He Will Never Pass This Way Again: Remembering Jim Seals

One half of the hit-making duo Seals and Crofts dead at age 80

Rest In Peace, Jim Seals (Image: Discogs)

To some, the duo known as Seals and Crofts were known simply as purveyors of soft folk rock harmonies and songs that made an emphatic imprint on the top 40 charts.

However, for those that relished those winsome melodies, they became an indelible part of a past when radio was the source of new music. It was a time when streams, downloads and all the other platforms we depend on today had yet to filter into the public’s collective imagination.

Consequently, the June 6th passing of Jim Seals, a keynote collaborator with Dash Crofts in that hit-making duo, adds an extra measure of sadness. Indeed, songs such as “Summer Breeze,” “Diamond Girl, “Get Closer,” “We May Never Pass This Way Again,” and “Ruby Jean and Billie Lee” helped provide the soundtrack for a more innocent era when sweeping sentiment and voices thoughtfully entwined were all that was needed to lift one’s spirits and provide wistful reassurance.


AUDIO: Seals and Crofts “Summer Breeze”

Those sentiments were hardly surprising. Both men belonged to the Baha’i faith, carrying those peace-loving precepts so prominent in the ‘60s forward to the ‘70s and beyond, when cynicism and sarcasm often overrode them.

Crofts became fascinated with music early on. A Texan by birth — his dad was an oilman — he got his first instrument, a fiddle, from the Sears catalog when he was only five or six, and only a few years after that, won his first fiddle competition. He then took up the saxophone at age 13 and joined a local group called the Crew Cats during the dawn of the rock and roll era in the mid ‘50s.

His first collaboration with his future partner Crofts occurred when they played together in the band The Champs, mostly known for their sole hit, an instrumental titled  “Tequila.” Afterwards, the duo relocated to L.A. and performed in a band called the Dawnbreakers, which was notable for having Glen Campbell as its frontman prior to Campbell’s solo stardom. Eventually, Seals traded in his sax for a guitar and Crofts, a former drummer, took up mandolin. Now known as Seals and Crofts, their first three albums floundered until “Summer Breeze” became a surprise hit and made them superstars. A string of radio-ready chartbusters soon followed.

Still, the duo were no strangers to controversy. Their anti-abortion song, “Unborn Child,” included as an album track in 1974 in the wake of the Roe v. Wade decision, was released over the objections of their record label, Warner Bros.

Seals told the L.A. Times in an interview years later that the intent was merely to ask a question: “What about the child? We were trying to say, ‘This is an important issue,’ that life is precious and that we don’t know enough about these things yet to make a judgment. It was our ignorance that we didn’t know that kind of thing was seething and boiling as a social issue. On one hand we had people sending us thousands of roses, but on the other people were literally throwing rocks at us. If we’d known it was going to cause such disunity, we might have thought twice about doing it. At the time it overshadowed all the other things we were trying to say in our music.”


AUDIO: Seals and Crofts “Unborn Child”

Though it had nothing to do with the decision to share the song, the pair broke up in 1980. They reunited briefly in the early ‘90s and early 2000s, yielding only one album in all that time, 2004’s largely ignored Traces. In that same interview with the L.A. Times, Seals explained the reason for their split.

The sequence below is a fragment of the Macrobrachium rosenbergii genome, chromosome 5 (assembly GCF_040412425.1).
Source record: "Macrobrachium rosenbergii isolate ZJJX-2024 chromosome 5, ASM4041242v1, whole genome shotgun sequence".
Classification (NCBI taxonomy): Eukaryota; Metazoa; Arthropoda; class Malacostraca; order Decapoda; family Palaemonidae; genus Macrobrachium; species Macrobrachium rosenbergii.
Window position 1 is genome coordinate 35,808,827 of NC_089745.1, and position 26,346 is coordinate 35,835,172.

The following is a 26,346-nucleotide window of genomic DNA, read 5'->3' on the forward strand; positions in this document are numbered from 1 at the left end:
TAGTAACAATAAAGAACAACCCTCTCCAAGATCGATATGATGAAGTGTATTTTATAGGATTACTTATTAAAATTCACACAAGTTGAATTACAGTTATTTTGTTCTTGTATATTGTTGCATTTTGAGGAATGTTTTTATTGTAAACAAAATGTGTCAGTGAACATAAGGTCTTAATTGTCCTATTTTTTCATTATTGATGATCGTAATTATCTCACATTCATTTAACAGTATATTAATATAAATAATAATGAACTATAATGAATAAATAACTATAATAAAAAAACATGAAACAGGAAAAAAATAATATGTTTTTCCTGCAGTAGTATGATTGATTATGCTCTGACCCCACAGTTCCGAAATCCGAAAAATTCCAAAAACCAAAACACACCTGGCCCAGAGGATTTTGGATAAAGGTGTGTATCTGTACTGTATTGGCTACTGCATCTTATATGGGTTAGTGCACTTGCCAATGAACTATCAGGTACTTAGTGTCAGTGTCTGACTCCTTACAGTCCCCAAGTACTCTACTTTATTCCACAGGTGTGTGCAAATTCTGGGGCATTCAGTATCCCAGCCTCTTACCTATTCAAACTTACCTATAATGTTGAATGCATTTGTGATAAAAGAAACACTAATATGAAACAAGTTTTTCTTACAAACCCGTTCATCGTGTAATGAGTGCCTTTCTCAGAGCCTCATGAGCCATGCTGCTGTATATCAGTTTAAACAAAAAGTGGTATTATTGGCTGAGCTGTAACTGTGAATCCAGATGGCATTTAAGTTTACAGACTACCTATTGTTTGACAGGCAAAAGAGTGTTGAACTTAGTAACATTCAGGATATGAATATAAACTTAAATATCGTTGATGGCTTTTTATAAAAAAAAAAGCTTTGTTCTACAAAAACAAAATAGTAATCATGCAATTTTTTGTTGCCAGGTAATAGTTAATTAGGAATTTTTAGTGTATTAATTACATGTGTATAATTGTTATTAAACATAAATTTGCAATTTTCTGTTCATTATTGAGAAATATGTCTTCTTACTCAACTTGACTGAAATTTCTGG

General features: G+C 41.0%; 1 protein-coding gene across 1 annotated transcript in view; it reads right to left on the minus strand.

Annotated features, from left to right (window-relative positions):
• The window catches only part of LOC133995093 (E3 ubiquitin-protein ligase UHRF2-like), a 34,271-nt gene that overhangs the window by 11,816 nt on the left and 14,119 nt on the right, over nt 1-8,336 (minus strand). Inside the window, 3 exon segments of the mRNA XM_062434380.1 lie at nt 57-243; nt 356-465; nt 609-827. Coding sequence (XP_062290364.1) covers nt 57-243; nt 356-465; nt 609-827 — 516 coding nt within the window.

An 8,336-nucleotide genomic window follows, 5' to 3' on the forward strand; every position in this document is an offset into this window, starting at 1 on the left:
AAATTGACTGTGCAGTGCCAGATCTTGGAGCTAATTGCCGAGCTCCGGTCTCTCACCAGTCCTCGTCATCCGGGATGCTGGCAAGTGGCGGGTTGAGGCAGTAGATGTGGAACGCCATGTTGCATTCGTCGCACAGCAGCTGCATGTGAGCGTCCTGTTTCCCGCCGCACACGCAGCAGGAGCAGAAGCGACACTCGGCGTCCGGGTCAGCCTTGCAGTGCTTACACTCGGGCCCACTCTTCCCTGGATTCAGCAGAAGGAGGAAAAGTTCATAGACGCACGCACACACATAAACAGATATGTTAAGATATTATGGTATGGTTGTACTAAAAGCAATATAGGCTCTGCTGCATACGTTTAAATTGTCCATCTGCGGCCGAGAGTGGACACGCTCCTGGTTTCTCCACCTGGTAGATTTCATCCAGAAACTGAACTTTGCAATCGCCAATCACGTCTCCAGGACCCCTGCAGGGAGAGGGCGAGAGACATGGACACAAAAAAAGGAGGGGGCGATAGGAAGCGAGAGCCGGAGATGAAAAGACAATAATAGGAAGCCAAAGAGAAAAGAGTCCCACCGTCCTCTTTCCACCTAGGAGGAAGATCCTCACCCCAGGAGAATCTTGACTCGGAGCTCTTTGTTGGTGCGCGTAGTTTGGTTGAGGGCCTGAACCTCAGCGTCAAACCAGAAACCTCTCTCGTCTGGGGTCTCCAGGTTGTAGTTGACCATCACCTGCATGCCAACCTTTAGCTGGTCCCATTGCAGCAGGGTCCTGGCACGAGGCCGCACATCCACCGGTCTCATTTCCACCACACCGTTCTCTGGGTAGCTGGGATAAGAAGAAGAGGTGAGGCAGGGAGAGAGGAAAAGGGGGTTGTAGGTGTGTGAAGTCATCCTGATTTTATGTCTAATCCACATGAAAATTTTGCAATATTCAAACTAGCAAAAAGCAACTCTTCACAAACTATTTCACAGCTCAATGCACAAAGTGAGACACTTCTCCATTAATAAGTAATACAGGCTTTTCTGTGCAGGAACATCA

“Around 1980, we were still drawing 10,000 to 12,000 people at concerts. But we could see, with this change coming where everybody wanted dance music, that those days were numbered. We just decided that it was a good time, after a long run at it, to lie back and not totally commit ourselves to that kind of thing because we were like (fish) out of water.”

Seals moved to Costa Rica with his wife, Ruby, and it was there that they raised their three children. He eventually moved back to Nashville but remained largely retired, having suffered a stroke in 2017. However he did make occasional forays back into making music when he joined forces with his brother Dan Seals of England Dan and John Ford Coley fame, and subsequently toured as Seals and Seals. 

On hearing of Seals’ passing, Coley wrote on Facebook, “This is a hard one on so many levels as this is a musical era passing for me. And it will never pass this way again, as his song said. I spent a large portion of my musical life with this man. He was Dan’s older brother, (and) it was Jimmy that gave Dan and me our stage name. He taught me how to juggle, made me laugh, pissed me off, encouraged me, showed me amazing worlds and different understandings on life, especially on a philosophical level; showed me how expensive golf was and how to never hit a golf ball because next came the total annihilation of a perfectly good golf club, and the list goes on and on. We didn’t always see eye to eye, especially as musicians, but we always got along and I thought he was a bona fide, dyed-in the-wool musical genius and a very deep and contemplative man. He was an enigma and I always had regard for his opinion.”

Steve Miller added his thoughts, tweeting, “RIP Jim Seals So long pal, thanks for all the beautiful music. – Steve.”

Jim Seals was 80. No cause of death was immediately disclosed.



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Lee Zimmerman

Lee Zimmerman is a writer and columnist based in beautiful Maryville Tennessee. Over the past 20 years, his work has appeared in dozens of leading music publications. He is also the author of Americana Music: Voice, Visionaries, and Pioneers of an Honest Sound, which will be published by Texas A&M University Press early next year.

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